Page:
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While traveling without my hand weights, I have been able to keep up my routine by using my body weight as resistance.

  1. Legs & hips- Lay down and do leg lifts with bent legs
  2. Pulling with arms- bend knees and place hands on a chair behind you, bend elbows so your body moves closer to the floor and then straighten elbows to lift body to original position
  3. Pushing with arms- push-ups
  4. Abdominals- crunches

3 days a week I use hand weights
I use the heaviest weight I can hold while doing 8-12 reps in good form for steps 1-3, I have not used any weights for abdominal exercises:
  1. Legs & hips- squats OR lunges OR step-ups onto a chair
  2. Pulling with arms- bicep curl OR bend over and pull weights up to torso
  3. Pushing with arms- hold weights over shoulders push up OR push-ups on the floor without weights
  4. Abdominals- crunches OR single bent leg lifts with lower back on floor OR oblique crunches on the floor or on an exercise ball
  5. Repeat steps 1-4 two more times
  6. End with legs & hips.
You will need to increase the amount of weight over time. You could start with a large plastic bottle of water that is easy to hold but you will probably want it to be at least 32 ounces. I purchased a set of hand weights with discs that can be added to increase the pounds. I use heavier weights when doing squats.

It is generally believed that if more than 15 repetitions per set is possible, the weight is too light to stimulate maximal growth. Muscle Hypertrophy Training". Muscle Hypertrophy Training. Retrieved 2010-07-17.

There is no need to do 20-40 repetitions, heavier weights with less repetition works great.
Several growth factors are involved that regulate the mechanisms of change in protein number and size within the muscle. The adaptation of muscle to the overload stress of resistance exercise begins immediately after each exercise bout, but often takes weeks for it to physically manifest itself. The most adaptable tissue in the human body is skeletal muscle, and it is remarkably remodeled after continuous, and carefully designed, resistance exercise training programs.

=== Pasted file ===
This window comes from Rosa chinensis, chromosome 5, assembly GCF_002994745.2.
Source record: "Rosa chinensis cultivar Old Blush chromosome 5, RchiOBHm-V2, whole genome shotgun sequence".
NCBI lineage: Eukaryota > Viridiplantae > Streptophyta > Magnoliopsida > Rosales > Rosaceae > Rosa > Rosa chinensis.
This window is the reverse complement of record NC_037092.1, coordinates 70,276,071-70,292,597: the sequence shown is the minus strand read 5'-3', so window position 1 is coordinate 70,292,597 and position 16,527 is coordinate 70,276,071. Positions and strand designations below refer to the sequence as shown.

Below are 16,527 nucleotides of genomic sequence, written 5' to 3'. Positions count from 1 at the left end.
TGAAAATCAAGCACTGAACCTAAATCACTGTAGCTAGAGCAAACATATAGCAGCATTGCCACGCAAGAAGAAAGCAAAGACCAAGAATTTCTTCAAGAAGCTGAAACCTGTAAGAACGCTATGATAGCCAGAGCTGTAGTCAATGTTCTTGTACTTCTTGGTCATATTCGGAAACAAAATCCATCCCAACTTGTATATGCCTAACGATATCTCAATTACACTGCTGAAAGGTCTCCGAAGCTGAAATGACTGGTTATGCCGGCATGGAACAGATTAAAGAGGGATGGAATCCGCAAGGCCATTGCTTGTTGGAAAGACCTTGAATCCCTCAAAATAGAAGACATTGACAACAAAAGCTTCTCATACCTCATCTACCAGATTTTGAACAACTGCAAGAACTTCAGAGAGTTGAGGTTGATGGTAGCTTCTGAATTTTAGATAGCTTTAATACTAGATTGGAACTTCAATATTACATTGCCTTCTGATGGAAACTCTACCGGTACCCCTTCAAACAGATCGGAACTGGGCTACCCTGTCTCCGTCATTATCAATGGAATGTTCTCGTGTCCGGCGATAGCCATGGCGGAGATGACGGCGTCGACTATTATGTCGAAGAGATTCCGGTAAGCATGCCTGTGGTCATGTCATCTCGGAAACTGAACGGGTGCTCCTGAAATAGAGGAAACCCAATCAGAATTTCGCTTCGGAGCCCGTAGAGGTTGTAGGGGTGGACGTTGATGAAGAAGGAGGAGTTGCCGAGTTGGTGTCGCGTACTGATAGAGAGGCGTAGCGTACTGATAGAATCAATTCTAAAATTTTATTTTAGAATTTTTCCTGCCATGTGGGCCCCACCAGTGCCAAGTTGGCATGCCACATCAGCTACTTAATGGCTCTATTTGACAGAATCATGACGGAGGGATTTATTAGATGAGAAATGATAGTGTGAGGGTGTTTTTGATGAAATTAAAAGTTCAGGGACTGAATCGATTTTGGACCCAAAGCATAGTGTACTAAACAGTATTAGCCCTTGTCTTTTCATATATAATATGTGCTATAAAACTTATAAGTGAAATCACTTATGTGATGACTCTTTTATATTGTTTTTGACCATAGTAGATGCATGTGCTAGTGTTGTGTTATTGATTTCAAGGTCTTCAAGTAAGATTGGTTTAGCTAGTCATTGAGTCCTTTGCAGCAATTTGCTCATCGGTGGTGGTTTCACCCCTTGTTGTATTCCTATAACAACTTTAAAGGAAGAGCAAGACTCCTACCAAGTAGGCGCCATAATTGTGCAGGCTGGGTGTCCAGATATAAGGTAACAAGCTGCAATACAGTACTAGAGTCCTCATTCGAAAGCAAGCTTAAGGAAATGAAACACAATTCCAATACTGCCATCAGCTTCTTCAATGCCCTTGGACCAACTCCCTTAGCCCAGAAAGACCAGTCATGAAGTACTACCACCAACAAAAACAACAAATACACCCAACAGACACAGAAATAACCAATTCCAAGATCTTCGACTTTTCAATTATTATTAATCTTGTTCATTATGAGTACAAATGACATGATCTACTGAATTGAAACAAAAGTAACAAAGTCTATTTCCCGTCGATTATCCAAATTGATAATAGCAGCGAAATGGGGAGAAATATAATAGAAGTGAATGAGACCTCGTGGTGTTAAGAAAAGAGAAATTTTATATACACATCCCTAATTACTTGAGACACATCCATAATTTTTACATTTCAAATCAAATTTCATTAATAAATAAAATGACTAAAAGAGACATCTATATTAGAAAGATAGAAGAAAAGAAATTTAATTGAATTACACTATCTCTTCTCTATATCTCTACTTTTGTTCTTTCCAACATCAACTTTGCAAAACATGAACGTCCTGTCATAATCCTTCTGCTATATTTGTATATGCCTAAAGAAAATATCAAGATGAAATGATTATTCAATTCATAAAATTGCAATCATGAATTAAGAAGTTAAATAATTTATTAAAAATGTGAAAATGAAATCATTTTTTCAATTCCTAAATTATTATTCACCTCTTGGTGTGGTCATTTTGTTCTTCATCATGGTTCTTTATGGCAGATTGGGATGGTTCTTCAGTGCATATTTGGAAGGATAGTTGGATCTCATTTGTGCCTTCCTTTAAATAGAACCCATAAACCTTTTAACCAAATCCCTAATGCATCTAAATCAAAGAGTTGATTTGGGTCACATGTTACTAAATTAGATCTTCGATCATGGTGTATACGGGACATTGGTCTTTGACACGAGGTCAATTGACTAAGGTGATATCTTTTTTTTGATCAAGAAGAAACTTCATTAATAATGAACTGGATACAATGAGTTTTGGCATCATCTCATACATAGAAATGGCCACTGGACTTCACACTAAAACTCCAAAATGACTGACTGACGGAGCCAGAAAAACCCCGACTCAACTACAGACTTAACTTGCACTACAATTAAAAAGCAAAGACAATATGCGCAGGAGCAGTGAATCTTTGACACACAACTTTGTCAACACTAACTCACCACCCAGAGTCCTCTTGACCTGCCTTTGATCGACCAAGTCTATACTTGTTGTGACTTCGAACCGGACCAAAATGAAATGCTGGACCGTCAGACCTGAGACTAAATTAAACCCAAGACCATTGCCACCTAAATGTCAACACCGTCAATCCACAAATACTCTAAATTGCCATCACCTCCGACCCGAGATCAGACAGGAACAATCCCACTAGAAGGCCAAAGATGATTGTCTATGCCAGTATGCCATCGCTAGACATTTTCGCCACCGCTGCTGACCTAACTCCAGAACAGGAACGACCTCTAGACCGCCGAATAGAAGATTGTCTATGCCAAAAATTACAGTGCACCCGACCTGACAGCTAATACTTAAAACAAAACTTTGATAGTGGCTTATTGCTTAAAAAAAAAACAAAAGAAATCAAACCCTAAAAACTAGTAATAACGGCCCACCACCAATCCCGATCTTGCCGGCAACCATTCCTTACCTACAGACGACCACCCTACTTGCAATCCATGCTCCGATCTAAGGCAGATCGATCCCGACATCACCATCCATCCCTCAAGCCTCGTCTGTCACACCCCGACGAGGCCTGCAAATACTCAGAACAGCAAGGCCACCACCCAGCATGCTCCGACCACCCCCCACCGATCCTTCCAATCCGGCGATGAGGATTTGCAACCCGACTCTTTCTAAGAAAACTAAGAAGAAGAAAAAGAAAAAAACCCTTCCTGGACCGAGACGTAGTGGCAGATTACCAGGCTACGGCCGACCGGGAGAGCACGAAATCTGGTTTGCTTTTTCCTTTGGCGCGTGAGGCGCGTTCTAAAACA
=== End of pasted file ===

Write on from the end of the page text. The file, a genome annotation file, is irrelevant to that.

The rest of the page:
Muscle growth occurs whenever the rate of muscle protein synthesis is greater than the rate of muscle protein breakdown. Both, the synthesis and breakdown of proteins are controlled by complimentary cellular mechanisms. Resistance exercise can profoundly stimulate muscle cell hypertrophy and the resultant gain in strength. Interestingly, a single bout of exercise stimulates protein synthesis within 2-4 hours after the workout which may remain elevated for up to 24 hours.

Aging mediates cellular changes in muscle decreasing the actual muscle mass. Happily, the detrimental effects of aging on muscle have been shown to be restrained or even reversed with regular resistance exercise. Importantly, resistance exercise also improves the connective tissue harness surrounding muscle, thus being most beneficial for injury prevention and in physical rehabilitation therapy.

Additional References:
Foss, M.L. and Keteyian, S.J. (1998). Fox’s Physiological Basis for Exercise and Sport. WCB McGraw-Hill.
Rasmussen, R.B., and Phillips, S.M. (2003). Contractile and Nutritional Regulation of Human Muscle Growth. Exercise and Sport Science Reviews. 31(3):127-131.
Young sub Kwon, MS, CSCS, is a doctoral student in the exercise science program at the University of New Mexico, Albuquerque. He earned his master's degree in exercise physiology in 2001 and has research interests in the field of resistance training and clinical exercise physiology. Before coming to the U.S. he was an exercise specialist in a hospital in Korea.
Len Kravitz, PhD, is the program coordinator of exercise science and a researcher at UNMA, where he won the 2004 Outstanding Teacher of the Year Award. He was also honored with the 1999 Canadian Fitness Professionals International Presenter of the Year Award, and was the first person to win the IDEA Fitness Instructor of the Year Award.